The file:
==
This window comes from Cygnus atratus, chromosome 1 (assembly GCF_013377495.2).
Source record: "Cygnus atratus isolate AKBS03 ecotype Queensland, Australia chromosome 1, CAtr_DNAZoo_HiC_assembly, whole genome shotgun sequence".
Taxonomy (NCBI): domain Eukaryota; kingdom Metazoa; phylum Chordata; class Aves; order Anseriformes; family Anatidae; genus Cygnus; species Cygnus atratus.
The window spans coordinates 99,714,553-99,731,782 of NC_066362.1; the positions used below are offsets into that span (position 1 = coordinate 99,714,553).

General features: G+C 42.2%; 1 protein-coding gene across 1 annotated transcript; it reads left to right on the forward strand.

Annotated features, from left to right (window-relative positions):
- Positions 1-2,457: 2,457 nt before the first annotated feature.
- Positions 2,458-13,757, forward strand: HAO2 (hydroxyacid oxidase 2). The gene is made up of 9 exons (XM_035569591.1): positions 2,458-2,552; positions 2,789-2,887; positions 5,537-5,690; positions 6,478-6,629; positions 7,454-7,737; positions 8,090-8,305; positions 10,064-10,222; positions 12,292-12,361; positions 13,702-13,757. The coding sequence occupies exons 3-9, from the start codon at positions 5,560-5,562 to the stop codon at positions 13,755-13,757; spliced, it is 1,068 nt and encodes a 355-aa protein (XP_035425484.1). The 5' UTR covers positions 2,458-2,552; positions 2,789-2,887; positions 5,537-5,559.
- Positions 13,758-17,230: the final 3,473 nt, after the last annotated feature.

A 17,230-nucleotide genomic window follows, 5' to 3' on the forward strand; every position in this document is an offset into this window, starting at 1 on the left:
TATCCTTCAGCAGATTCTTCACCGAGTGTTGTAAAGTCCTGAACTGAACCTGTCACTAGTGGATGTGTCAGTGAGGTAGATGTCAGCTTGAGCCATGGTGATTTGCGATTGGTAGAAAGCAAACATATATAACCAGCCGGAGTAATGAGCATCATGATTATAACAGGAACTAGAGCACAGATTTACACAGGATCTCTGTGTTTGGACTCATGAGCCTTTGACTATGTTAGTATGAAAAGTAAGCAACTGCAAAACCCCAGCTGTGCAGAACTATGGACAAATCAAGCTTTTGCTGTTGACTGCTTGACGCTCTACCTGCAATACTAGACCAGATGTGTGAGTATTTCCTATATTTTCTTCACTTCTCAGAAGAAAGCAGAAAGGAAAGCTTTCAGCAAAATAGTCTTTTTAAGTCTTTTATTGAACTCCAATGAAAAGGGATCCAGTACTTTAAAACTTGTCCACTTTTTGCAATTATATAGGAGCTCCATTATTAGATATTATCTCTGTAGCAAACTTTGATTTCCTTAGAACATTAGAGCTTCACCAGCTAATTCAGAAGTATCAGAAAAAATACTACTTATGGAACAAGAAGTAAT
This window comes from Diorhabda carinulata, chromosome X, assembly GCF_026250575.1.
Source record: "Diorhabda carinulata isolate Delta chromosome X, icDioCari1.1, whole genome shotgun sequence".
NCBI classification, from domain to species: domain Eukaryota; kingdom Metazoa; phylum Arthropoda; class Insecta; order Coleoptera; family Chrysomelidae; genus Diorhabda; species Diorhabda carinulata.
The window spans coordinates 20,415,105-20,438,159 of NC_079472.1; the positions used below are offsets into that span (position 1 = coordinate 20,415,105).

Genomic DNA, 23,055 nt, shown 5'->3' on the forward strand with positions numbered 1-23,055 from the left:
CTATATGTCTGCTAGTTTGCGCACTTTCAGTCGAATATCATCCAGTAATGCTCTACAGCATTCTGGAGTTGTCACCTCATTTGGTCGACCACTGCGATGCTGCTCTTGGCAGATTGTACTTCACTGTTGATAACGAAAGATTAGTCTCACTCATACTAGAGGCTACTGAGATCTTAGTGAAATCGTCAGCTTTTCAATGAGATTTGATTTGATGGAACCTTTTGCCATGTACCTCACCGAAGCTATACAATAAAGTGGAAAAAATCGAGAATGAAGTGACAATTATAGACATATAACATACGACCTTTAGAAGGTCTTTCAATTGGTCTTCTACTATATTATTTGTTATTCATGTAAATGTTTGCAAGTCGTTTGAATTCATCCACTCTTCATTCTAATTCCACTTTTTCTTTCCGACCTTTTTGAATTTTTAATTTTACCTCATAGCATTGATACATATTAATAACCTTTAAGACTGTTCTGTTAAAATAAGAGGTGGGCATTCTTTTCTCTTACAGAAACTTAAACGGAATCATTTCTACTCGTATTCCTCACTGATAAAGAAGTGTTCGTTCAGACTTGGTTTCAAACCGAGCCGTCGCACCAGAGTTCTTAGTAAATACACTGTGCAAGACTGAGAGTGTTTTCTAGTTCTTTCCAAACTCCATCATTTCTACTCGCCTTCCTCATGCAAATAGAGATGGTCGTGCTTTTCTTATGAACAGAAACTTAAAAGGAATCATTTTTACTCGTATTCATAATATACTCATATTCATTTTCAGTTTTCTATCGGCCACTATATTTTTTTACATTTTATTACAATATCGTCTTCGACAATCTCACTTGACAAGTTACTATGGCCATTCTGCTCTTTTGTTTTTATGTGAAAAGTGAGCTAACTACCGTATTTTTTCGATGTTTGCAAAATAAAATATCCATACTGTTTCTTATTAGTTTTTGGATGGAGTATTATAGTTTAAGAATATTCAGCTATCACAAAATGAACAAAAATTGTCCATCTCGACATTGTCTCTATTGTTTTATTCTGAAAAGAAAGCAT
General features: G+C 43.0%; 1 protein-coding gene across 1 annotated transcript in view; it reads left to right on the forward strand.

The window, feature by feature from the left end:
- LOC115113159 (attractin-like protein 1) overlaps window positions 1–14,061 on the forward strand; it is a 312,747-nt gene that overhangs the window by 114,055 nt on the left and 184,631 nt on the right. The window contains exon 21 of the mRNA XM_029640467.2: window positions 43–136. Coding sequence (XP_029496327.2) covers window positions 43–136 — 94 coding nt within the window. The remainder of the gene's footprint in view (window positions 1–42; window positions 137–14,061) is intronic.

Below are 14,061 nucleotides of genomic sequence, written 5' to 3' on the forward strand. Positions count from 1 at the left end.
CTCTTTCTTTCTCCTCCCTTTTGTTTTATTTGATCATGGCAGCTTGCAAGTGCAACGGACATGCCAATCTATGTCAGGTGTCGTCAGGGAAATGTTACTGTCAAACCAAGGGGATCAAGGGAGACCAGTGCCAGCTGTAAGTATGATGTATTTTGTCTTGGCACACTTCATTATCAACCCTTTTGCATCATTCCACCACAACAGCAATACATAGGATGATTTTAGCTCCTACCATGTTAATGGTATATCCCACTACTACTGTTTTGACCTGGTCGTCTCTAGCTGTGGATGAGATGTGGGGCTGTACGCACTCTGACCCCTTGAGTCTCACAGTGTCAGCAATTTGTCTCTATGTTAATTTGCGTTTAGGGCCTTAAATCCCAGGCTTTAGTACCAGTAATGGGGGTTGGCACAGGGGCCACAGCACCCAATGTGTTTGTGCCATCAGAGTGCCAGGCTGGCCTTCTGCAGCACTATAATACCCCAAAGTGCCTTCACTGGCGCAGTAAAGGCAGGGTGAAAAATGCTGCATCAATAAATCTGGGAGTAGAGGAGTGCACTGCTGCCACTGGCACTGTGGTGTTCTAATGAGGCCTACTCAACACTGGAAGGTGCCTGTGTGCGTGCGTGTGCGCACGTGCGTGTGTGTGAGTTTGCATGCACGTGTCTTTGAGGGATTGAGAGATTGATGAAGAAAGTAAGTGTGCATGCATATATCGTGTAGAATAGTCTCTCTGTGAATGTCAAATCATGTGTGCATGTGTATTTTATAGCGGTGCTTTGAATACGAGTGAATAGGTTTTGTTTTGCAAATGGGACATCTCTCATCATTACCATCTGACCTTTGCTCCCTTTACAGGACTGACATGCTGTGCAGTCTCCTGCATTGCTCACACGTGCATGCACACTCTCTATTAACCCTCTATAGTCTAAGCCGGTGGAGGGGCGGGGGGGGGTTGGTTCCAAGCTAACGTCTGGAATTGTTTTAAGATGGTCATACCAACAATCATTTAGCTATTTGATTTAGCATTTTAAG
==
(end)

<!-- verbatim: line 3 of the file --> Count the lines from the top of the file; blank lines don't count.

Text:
Taxonomy (NCBI): domain Eukaryota; kingdom Metazoa; phylum Chordata; class Aves; order Anseriformes; family Anatidae; genus Cygnus; species Cygnus atratus.